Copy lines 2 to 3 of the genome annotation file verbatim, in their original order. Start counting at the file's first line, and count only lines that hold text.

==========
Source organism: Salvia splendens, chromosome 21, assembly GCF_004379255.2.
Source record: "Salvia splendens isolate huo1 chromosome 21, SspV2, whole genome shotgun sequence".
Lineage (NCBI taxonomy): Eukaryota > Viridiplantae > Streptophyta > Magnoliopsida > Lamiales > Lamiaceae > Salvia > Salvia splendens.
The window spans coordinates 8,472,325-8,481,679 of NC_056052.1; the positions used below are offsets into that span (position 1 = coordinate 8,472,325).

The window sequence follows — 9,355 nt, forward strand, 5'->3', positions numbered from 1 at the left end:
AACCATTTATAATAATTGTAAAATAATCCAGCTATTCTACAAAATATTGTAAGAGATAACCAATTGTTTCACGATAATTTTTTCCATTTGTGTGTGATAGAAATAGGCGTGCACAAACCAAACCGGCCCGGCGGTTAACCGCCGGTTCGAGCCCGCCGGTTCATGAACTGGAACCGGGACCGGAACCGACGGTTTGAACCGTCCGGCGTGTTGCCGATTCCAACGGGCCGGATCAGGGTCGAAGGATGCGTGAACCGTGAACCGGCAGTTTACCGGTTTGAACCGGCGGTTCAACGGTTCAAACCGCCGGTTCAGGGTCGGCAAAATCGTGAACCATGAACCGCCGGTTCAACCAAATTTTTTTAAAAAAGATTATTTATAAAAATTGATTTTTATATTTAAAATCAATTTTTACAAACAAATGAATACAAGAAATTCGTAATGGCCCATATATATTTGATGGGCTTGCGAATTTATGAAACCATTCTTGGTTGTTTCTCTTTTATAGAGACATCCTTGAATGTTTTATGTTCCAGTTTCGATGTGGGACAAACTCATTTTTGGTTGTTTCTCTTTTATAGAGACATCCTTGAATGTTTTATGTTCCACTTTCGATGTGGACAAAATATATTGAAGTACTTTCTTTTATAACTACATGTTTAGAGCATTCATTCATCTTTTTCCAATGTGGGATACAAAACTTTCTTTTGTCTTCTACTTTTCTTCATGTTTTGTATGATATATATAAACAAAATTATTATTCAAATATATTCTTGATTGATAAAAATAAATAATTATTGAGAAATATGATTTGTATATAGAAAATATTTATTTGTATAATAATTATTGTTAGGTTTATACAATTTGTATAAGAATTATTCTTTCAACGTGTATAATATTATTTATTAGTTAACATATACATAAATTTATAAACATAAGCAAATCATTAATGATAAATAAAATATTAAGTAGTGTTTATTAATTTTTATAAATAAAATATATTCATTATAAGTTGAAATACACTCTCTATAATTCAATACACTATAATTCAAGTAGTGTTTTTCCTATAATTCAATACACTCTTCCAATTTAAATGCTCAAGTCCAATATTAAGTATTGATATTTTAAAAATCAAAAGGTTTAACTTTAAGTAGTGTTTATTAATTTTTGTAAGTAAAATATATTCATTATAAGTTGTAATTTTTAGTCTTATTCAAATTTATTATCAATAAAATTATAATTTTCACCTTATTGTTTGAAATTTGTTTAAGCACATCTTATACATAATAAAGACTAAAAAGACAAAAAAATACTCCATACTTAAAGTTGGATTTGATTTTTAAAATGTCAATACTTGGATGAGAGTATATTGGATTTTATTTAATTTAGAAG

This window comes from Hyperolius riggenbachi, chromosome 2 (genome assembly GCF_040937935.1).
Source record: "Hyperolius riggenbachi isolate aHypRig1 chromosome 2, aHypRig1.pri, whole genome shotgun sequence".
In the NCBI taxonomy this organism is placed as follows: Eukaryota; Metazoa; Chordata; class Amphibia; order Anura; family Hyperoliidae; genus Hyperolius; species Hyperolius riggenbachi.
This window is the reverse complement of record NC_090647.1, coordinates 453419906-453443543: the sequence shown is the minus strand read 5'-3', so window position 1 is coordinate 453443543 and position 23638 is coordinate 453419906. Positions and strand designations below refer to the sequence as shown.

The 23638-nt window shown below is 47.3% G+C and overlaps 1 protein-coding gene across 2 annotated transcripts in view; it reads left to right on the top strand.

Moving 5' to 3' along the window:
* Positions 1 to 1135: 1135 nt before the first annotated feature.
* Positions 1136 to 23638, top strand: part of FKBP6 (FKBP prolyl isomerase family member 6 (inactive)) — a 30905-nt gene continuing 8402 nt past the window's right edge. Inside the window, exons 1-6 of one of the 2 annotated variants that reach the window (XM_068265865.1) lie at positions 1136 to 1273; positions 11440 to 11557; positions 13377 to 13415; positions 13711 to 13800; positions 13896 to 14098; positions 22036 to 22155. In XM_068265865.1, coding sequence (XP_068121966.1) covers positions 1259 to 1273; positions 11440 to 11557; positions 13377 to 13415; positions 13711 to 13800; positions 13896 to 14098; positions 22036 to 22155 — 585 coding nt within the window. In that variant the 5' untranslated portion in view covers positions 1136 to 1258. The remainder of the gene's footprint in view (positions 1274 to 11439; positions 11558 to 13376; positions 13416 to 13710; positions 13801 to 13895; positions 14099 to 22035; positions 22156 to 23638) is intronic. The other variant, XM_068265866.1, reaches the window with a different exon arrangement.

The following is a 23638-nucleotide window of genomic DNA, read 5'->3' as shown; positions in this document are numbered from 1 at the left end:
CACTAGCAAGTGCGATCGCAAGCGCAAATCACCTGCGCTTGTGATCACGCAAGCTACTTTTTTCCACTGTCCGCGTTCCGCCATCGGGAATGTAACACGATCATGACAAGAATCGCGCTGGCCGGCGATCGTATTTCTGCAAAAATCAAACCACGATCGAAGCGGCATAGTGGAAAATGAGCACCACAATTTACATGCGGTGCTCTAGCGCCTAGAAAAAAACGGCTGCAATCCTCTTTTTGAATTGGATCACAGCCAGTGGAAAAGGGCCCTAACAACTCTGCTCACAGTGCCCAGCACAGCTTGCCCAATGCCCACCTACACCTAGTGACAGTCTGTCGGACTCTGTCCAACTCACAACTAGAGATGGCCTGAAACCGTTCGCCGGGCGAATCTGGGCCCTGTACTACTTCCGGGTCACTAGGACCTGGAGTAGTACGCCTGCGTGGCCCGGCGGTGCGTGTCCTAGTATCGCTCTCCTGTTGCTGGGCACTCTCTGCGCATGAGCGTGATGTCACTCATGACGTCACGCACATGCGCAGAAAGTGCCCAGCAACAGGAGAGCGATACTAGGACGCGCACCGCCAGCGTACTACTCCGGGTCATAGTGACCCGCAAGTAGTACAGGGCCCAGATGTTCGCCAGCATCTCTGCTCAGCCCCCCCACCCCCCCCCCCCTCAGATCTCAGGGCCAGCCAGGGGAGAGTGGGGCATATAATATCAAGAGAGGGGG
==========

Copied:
Source record: "Salvia splendens isolate huo1 chromosome 21, SspV2, whole genome shotgun sequence".
Lineage (NCBI taxonomy): Eukaryota > Viridiplantae > Streptophyta > Magnoliopsida > Lamiales > Lamiaceae > Salvia > Salvia splendens.